Professor performs 1st recital as faculty

Mercury Bowen, Entertainment Reporter

Piano professor Victor Cayres performed his first piano recital as an Eastern faculty member Wednesday evening in the Recital Hall at the Doudna Fine Arts Center.

One unique feature of Cayres’s performance was that he performed works by Frédéric Chopin combined without pause with works by Brazilian composers Camargo Guarnieri, Leopoldo Miguez, Francisco Mignone, Claudio Santoro and Villa Lobos.

Cayres joined the Eastern faculty in August, and according to Shellie Gregorich, the chair of the Music Department, he was the faculty board’s top-ranked candidate.

“We really admired his performing ability,” Gregorich said. “(He had) a really high level of performance. His teaching was also really excellent, and I think we could tell that he had a really good ear and was able to articulate clearly to the students really what to listen for, allowing them to increase their own critical approach to their own performance.”

In the short time he has been at Eastern, Cayres said he has grown to love his position.

“I think this is the coolest school I ever worked and attended,” Cayres said. “The environment, the atmosphere is extremely warm, friendly and also busy. I have not a single moment of rest here, which is what I like. I would say there is never a dull moment.”

Cayres also described his students as engaging, polite and hardworking.

“By (the students’) own way of being, it inspires me to always work hard and do better,” Cayres said. “Sometimes you teach a lazy student and you don’t feel motivated, but here I haven’t had any case like that.”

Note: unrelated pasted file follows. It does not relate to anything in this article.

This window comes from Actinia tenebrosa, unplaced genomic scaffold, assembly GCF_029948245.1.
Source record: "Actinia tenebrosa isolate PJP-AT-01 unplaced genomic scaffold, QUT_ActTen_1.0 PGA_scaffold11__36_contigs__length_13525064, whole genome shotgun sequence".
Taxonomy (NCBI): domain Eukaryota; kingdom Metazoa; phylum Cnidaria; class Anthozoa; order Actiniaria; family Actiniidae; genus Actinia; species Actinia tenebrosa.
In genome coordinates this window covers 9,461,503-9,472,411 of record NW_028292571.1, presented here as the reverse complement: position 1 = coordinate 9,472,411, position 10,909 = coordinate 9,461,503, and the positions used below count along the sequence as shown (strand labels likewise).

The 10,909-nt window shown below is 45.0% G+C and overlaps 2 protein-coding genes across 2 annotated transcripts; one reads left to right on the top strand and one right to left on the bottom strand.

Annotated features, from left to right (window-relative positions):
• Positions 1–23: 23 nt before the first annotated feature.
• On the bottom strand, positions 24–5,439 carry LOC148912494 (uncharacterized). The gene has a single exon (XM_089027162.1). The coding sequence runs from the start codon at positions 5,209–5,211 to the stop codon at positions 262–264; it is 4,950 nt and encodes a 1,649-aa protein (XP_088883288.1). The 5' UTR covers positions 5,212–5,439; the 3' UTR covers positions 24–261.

Originally from Brazil, Cayres has earned praise for concerts with the Sine Nomine string quartet and as a soloist with orchestras like the Boston Pops and Brno Philharmonic in the Czech Republic as well as releasing several CDs.

Having frequently performed at venues in Brazil and Europe, Cayres has also performed at several venues of high esteem nationwide including Weill Hall at Carnegie Hall, Chicago’s Preston Bradley Hall, Boston’s Symphony Hall and Jordan Hall.

For all his achievements however, Cayres said his proudest accomplishment was his son.

“I mean I have won competitions,” Cayres said. “I have done recitals all over, but in the end, if you are well with your family and friends, I think that’s a good thing to be proud of, especially these days.”

According to Cayres, family was a major factor in his path to music.

“Thanks to them I get to be focused on what I love to do,” Cayres said. “I wouldn’t be doing music if my family was not supportive.”

Cayres came to Eastern from Boston, where he said his family still lives.

“My wife came already to visit,” Cayres said. “So far that’s the arrangement, but we’ll have to obviously change that soon, because that’s taxing for all of us.”

While Cayres said he was passionate about music from childhood, he did not start producing it as early as some people do.

“There was always music in the house,” Cayres said. “I always felt connected to it, but I wouldn’t start playing piano until about 13. Once I started I didn’t practice much, but I was always at the piano just playing and reading music. Serious practice came later in college.”

Cayres said one of the things he felt when he performed was the importance of controlling his own emotions.

“Some pieces are very emotionally charged,” Cayres said. “You cannot yourself be so emotionally charged that you cannot play, so you have to make sure the audience is getting the picture without you being drowned by it.”

According to Cayres, his most rewarding times were when he achieved a moment when everyone was listening and feeling something.

“It doesn’t happen every recital,” Cayres said. “It doesn’t happen with every audience, but it’s like a triangle shape. There’s you playing, there’s the audience listening, then there’s another point of meeting when we all become engaged in the music making even though I’m the one playing.”

Mercury Bowen can be reached at 581-2812 or [email protected].